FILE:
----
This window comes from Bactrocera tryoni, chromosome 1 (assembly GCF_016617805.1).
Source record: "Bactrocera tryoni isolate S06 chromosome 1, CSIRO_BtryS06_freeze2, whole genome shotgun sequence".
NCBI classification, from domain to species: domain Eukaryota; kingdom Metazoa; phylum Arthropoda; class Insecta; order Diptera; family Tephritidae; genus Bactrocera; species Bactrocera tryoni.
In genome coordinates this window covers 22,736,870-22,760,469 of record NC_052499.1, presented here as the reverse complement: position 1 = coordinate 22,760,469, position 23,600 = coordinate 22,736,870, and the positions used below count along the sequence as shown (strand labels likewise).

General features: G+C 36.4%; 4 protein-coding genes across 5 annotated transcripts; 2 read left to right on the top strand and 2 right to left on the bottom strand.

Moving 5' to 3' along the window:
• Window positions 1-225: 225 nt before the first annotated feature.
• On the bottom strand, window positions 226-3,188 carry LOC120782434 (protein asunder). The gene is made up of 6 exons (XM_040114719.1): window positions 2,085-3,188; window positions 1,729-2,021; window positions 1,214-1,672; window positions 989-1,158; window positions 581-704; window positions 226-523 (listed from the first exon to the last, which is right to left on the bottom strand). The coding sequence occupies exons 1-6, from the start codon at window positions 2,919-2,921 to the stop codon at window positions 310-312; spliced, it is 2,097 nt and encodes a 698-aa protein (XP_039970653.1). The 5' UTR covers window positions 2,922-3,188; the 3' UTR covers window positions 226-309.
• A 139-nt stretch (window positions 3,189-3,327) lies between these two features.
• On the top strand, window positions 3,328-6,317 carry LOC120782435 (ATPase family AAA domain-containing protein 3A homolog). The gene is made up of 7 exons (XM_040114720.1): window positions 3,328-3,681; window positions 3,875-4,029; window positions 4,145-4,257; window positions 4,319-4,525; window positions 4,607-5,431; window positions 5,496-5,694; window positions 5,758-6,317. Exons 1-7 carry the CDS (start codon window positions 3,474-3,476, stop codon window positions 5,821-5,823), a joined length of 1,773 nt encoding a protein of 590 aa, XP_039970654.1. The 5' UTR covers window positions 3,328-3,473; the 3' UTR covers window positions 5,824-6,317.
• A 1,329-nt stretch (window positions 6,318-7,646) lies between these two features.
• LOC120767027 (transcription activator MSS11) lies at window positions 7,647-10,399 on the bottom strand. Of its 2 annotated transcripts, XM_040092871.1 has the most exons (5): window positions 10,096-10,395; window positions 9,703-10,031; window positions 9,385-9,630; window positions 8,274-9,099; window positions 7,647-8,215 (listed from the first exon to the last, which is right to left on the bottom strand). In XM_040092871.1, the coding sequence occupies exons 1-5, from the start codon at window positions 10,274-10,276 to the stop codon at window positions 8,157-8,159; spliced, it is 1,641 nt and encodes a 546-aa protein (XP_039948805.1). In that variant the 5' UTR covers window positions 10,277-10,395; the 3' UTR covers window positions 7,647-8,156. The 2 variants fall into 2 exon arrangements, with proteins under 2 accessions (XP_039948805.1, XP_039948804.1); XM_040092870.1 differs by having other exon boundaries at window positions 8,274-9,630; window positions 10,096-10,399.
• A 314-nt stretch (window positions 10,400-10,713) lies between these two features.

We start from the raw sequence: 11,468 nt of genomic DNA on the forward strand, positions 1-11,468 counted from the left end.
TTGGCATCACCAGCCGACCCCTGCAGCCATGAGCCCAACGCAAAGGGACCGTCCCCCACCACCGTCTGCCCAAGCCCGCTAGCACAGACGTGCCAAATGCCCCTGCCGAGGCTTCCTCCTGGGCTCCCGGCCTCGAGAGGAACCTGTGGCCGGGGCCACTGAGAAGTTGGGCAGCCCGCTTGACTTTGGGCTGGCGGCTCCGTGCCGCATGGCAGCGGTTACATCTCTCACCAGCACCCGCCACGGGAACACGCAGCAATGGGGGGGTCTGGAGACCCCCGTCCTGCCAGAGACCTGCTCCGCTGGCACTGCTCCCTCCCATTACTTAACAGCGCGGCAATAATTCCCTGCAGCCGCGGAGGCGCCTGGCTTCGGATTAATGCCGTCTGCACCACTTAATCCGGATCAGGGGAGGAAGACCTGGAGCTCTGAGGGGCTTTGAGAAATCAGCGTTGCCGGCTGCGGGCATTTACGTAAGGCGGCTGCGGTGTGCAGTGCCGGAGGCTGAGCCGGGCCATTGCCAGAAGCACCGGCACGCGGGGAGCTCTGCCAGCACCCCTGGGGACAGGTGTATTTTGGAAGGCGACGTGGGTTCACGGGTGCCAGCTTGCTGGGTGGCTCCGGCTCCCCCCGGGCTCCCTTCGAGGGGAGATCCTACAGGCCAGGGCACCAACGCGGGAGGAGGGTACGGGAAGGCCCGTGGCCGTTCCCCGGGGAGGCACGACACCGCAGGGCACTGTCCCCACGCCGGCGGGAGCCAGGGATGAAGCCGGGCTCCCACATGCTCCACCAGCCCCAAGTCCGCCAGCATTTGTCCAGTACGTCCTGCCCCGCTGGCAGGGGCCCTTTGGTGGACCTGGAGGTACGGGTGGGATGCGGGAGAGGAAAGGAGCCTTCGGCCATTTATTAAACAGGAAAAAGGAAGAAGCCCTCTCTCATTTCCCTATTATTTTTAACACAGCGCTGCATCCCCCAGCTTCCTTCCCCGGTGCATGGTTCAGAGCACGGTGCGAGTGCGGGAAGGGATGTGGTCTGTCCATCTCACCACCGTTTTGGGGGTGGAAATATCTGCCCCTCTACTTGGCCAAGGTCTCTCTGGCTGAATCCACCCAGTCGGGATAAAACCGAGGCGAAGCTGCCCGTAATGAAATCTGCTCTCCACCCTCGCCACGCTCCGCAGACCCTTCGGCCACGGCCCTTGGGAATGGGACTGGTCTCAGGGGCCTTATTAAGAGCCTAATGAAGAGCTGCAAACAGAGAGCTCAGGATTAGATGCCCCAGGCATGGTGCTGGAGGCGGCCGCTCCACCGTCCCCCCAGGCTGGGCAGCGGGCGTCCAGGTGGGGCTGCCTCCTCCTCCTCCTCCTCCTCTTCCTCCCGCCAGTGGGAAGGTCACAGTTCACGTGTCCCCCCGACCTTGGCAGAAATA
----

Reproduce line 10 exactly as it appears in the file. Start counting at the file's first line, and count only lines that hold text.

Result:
• On the top strand, window positions 3,328-6,317 carry LOC120782435 (ATPase family AAA domain-containing protein 3A homolog). The gene is made up of 7 exons (XM_040114720.1): window positions 3,328-3,681; window positions 3,875-4,029; window positions 4,145-4,257; window positions 4,319-4,525; window positions 4,607-5,431; window positions 5,496-5,694; window positions 5,758-6,317. Exons 1-7 carry the CDS (start codon window positions 3,474-3,476, stop codon window positions 5,821-5,823), a joined length of 1,773 nt encoding a protein of 590 aa, XP_039970654.1. The 5' UTR covers window positions 3,328-3,473; the 3' UTR covers window positions 5,824-6,317.